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Freston Breakout Session: Advancing FMT research through translational studies Gary D. Wu, MD; Vincent B. Young, MD, PhD. Microbiome research at a cross-road Humans are not mice The scientific value of FMT The future of FMT: Defined microbial consortia

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Freston Breakout Session: Advancing FMT research through translational studies

Gary D. Wu, MD; Vincent B. Young, MD, PhD

Microbiome research at a cross-road

Humans are not mice

The scientific value of FMT

The future of FMT: Defined microbial consortia

Technologies available to characterize complex microbial communities.

The gut microbiota is a complex consortia of microbes that have been incompletely characterized

An example of a human gut microbiome research team

  • What are the short- and long-term bacterial taxonomic effects of FMT?
  • What are the short- and long-term non-bacterial microbial taxonomic effects of FMT?
  • What are the fecal metabolomic consequences of FMT?
  • Is there an effect of host preparation on the effectiveness of FMT inoculation?
  • Do any of the above associations have clinical relevance in the care of patients?
  • Are there taxonomic characteristics of the gut microbiota that are predictive of response to FMT?
slide2

Despite major advances in gut microbiome research showing its impact on disease, there is still a lot to be done to realize its full potential

Functional Studies in Animal Models

Association Studies in Humans

Functional Studies in Humans

Therapeutic Advances in the Treatment of Disease

slide3

Humans are Not Mice: The Effect of Diet on the Gut Microbiota

Human

Mouse

  • 10 Healthy volunteers
  • Randomized to high fat vs. low fat diet
  • 10 day inpatient stay with same meals each day
  • Caloric intake adjusted to maintain current weight
  • Daily stool sample collection
slide4

The Scientific Value of FMT

FMT and the Treatment of Type 2 Diabetes

  • The success of FMT in the treatment of CDI is “proof of principle” that the dysbiotic human microbiota can be modified to treat disease.
  • Emphasizes the importance of using a resilient microbial community to modify dysbiosis.
  • FMT is a window into the biology of the gut microbiome in humans:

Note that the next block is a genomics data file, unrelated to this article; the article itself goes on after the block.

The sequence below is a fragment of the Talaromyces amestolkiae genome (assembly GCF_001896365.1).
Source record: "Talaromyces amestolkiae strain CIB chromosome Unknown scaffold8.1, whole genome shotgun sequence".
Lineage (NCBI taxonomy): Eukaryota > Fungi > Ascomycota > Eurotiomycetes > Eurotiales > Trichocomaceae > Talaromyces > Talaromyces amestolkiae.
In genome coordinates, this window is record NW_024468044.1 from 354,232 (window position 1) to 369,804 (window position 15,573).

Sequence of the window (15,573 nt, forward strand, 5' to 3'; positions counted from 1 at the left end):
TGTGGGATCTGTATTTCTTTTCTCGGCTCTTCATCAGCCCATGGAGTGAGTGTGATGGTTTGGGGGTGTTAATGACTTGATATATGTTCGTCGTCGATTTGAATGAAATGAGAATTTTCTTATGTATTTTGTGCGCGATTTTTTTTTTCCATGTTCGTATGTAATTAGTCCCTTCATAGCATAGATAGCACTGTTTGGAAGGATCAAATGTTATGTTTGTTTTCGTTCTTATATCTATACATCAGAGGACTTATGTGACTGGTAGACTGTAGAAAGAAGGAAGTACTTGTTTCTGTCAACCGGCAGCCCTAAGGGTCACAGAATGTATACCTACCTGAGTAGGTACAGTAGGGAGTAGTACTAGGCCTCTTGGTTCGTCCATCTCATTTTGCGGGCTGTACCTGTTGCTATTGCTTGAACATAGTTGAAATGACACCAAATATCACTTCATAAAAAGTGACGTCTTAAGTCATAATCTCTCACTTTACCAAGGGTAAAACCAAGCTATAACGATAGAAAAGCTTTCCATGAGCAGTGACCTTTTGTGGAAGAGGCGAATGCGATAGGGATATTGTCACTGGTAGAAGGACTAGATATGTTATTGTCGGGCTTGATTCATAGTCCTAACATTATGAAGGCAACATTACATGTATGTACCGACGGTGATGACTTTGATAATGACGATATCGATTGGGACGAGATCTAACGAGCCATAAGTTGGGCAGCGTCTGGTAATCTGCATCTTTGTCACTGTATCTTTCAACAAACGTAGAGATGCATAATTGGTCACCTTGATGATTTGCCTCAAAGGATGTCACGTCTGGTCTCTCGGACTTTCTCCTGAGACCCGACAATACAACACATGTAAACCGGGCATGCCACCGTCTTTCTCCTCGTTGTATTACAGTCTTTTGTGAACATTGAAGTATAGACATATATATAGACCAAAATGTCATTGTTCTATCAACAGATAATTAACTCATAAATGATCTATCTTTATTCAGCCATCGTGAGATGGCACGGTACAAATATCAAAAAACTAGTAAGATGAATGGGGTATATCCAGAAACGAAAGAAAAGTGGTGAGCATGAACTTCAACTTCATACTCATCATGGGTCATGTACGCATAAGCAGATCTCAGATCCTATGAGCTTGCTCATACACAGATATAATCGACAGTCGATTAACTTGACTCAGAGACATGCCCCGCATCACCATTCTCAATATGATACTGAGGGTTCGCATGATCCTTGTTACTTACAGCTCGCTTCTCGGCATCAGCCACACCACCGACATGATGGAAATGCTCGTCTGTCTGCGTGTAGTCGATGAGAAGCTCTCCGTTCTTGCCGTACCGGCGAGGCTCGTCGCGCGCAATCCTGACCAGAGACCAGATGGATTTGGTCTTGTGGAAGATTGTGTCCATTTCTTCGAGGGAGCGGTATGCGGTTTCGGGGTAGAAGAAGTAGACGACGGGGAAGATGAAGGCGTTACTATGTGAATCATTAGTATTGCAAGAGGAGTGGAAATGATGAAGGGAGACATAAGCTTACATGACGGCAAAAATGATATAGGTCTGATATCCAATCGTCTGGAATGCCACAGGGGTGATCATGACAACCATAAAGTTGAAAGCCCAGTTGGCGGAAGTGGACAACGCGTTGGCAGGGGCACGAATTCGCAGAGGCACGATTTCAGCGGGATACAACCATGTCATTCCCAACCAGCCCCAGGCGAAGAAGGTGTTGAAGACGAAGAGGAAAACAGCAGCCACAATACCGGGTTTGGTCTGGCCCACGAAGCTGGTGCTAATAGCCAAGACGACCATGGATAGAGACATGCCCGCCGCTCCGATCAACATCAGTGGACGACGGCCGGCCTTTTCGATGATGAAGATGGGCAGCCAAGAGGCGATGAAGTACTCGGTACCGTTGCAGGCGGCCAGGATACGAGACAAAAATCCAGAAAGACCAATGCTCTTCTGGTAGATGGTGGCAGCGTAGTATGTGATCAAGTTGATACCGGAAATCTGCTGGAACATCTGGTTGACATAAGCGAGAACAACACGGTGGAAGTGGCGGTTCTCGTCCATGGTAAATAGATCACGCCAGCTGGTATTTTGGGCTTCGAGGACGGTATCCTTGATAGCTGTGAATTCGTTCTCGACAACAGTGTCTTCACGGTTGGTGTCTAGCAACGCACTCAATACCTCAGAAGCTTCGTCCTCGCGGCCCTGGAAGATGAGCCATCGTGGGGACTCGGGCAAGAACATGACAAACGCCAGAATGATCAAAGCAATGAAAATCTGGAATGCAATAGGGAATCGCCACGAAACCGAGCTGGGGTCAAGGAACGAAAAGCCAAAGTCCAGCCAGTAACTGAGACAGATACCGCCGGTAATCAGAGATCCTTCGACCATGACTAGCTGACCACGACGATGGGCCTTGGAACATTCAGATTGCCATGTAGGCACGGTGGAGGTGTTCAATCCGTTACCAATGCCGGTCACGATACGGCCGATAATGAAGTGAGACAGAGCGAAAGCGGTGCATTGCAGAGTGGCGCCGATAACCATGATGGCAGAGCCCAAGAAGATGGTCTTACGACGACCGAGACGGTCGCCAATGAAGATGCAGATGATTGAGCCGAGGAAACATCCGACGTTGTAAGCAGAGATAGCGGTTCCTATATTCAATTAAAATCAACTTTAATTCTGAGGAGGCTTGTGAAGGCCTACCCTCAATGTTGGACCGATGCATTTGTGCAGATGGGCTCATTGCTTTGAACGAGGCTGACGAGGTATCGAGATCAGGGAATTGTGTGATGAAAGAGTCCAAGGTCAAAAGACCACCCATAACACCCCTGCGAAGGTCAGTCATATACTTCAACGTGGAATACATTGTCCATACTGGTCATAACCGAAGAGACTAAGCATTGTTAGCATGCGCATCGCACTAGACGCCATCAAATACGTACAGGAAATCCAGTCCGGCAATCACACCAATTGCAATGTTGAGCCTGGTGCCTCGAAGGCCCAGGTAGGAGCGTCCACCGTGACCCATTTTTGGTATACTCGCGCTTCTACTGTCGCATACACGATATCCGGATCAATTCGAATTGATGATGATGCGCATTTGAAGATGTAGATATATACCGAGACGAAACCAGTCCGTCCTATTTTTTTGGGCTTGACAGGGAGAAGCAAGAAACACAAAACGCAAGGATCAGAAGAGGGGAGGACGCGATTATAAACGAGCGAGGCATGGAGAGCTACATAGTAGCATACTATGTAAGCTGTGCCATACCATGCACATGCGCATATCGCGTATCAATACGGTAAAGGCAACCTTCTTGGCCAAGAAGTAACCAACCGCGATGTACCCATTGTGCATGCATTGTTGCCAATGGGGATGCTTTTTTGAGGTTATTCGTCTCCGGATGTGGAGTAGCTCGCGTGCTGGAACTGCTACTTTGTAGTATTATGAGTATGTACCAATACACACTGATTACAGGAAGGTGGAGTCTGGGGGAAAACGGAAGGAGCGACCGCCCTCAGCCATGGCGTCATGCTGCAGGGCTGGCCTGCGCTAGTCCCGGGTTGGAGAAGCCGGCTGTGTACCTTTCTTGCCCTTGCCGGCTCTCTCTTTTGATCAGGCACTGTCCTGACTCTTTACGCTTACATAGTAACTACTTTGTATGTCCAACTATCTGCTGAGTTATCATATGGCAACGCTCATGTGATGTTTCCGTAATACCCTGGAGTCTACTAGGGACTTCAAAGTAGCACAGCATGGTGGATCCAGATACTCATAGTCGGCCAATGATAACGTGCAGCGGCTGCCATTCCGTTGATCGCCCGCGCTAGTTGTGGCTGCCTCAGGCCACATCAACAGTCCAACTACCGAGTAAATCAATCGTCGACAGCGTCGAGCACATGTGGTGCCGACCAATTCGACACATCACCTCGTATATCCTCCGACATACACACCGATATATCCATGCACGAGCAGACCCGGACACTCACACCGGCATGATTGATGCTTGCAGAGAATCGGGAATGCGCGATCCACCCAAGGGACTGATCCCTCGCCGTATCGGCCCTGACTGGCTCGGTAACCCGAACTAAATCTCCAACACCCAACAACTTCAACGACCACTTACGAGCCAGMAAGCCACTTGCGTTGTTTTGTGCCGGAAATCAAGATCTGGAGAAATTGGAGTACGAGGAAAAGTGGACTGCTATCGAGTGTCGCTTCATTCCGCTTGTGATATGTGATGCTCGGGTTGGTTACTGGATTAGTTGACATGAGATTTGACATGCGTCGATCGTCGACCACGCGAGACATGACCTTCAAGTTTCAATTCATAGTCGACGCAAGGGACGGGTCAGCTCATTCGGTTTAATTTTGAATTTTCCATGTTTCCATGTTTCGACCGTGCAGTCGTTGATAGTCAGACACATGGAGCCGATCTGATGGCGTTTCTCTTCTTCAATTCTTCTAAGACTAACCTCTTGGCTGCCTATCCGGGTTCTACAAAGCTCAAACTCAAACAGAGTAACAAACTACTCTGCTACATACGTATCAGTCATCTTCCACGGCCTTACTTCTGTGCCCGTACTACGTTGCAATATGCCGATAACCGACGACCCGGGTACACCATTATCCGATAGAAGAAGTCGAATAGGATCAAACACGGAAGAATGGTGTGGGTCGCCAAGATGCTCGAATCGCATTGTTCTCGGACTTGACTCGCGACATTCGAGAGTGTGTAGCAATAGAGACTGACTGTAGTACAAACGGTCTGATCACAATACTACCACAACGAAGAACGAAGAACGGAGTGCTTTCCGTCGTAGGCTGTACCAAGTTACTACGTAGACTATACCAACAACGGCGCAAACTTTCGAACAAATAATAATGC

• Translation of findings in animal models into human biology.
  • Understand the long term consequences of manipulating the gut microbiota in humans
slide5

The Future of FMT: Transplantation of Defined Microbial Communities

  • Customization of consortium membership of bacteria with specific biological properties to produce predictable responses and reduce both short- and long-term adverse outcomes
  • Laboratory defined conditions prevent pathogen transmission
  • Development of standardized conditions for the transplantation (inoculation) and maintenance of the community
  • Durable communities that are resilient to change
slide7

Normon et al. Gastro 2014, in press

Viruses

Enhanced Pathogenicity

Predator-Prey

Relationship

Bacteria

Competition

Syntrophy

Archaea

Fungi

slide8

Robert Baldassano, MD (CHOP)

*James D. Lewis, MD (Penn)

*Frederic D. Bushman, PhD (Penn)

*Gary D. Wu, MD (Penn)

Rob Knight, PhD (U of C, Boulder)

Hongzhe Li, PhD (Penn)

Penn Human Microbiome Project Team

Patient/subject recruitment and phenotyping, dietary assessment, sample collection and processing

DNA sequencing, data analysis, and mathematical modeling

Metabolomics

Gary L. Lichtenstein, MD (Penn)

Michael Bennett, PhD (CHOP)

Charlene Compher, PhD, RD (Penn)

Marc Yudkof, MDf(CHOP)

Anthony Otley, MD (Dalhousie)

Biological Oxymetry

Sergei Vinogradov, PhD

Anne Griffiths, MD (Toronto)

*Co-Principal Investigators

Jun Chen, Sam Minot, Serena Dollive, Eric Chen, Meenakshi Bewtra, Christian Hoffmann, Ying-Yu Chen, Sue A. Keilbaugh, Kyle Bittinger, Jennifer Hwang, Erin Gilroy, Kernika Gupta, Lisa Nessel, Lindsey Albenberg, Judith Kelsen, Colleen Judge, Christel Chahoud, David Shen, Rohini Sinha, David Metz, Tatiana Esipova

Demonstration Project UH2/3DK083981 (Wu, Bushman, Lewis, Co-PIs)

Center for Molecular Studies in Digestive and Liver Diseases (P30 DK050306)

The Joint Penn-CHOP Center for Digestive, Liver, and Pancreatic Medicine

NIH instrument grant S10RR024525 and NIH CTSA grant UL1RR024134

requirements for translational team science
Requirements for Translational Team Science
  • Teams composed of investigators with varied interests and expertise.
  • Communication and coordination of teams is essential and sometimes difficult.
  • Standardization of procedures and techniques needed if multicenter group (common).
example hmp uh2 3
Example HMP UH2/3
  • Human microbiome project: Role of the gut microbiota in the pathogenesis of pouchitis
  • About 30% of patients with ulcerative colitis (UC) undergo colectomy after 15y
  • Ileal pouch anal anastomosis (IPAA) is surgical treatment of choice
slide11

Mitchell Sogin

Susan Huse

Hilary Morrison

Eugene Chang

Folker Meyer

Dionysios Antonopoulos, Jennifer Brulc,

Yunwei Wang, Laura Harrell,

Andreas Wilke

James Tiedje

Thomas Schmidt

James Cole, Ryan Penton

Vincent Young

Gary Huffnagle Pat Schloss

slide12

“Untargeted”

Analysis

“Targeted”

communication is key
Communication is Key
  • Between investigative teams
  • With patients
  • With regulatory bodies
ethical legal and social issues
Ethical, Legal and Social Issues
  • Similar to issues in Human Genome Project
    • Informed consent
      • Much is still “unknown”
    • Data sharing
      • Deposit data rapidly (identification?)
    • Return of results
      • If we don’t know what the microbiome “causes” how do we advise study subjects/patients?